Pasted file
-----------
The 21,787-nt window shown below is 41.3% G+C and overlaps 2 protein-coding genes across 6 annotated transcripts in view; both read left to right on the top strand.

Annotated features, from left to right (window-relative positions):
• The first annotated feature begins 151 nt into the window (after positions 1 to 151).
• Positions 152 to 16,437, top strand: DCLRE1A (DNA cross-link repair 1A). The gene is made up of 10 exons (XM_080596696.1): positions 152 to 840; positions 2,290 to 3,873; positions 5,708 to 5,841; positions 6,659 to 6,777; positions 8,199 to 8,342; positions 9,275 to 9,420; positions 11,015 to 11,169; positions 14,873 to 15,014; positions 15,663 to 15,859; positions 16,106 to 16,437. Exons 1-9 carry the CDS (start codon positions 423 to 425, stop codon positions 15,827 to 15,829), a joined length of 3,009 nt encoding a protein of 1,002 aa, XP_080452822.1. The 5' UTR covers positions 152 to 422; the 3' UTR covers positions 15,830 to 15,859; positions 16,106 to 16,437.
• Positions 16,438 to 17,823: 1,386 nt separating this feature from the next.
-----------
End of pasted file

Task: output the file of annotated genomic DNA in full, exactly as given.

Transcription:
The 21,787-nt window shown below is 41.3% G+C and overlaps 2 protein-coding genes across 6 annotated transcripts in view; both read left to right on the top strand.

Annotated features, from left to right (window-relative positions):
• The first annotated feature begins 151 nt into the window (after positions 1 to 151).
• Positions 152 to 16,437, top strand: DCLRE1A (DNA cross-link repair 1A). The gene is made up of 10 exons (XM_080596696.1): positions 152 to 840; positions 2,290 to 3,873; positions 5,708 to 5,841; positions 6,659 to 6,777; positions 8,199 to 8,342; positions 9,275 to 9,420; positions 11,015 to 11,169; positions 14,873 to 15,014; positions 15,663 to 15,859; positions 16,106 to 16,437. Exons 1-9 carry the CDS (start codon positions 423 to 425, stop codon positions 15,827 to 15,829), a joined length of 3,009 nt encoding a protein of 1,002 aa, XP_080452822.1. The 5' UTR covers positions 152 to 422; the 3' UTR covers positions 15,830 to 15,859; positions 16,106 to 16,437.
• Positions 16,438 to 17,823: 1,386 nt separating this feature from the next.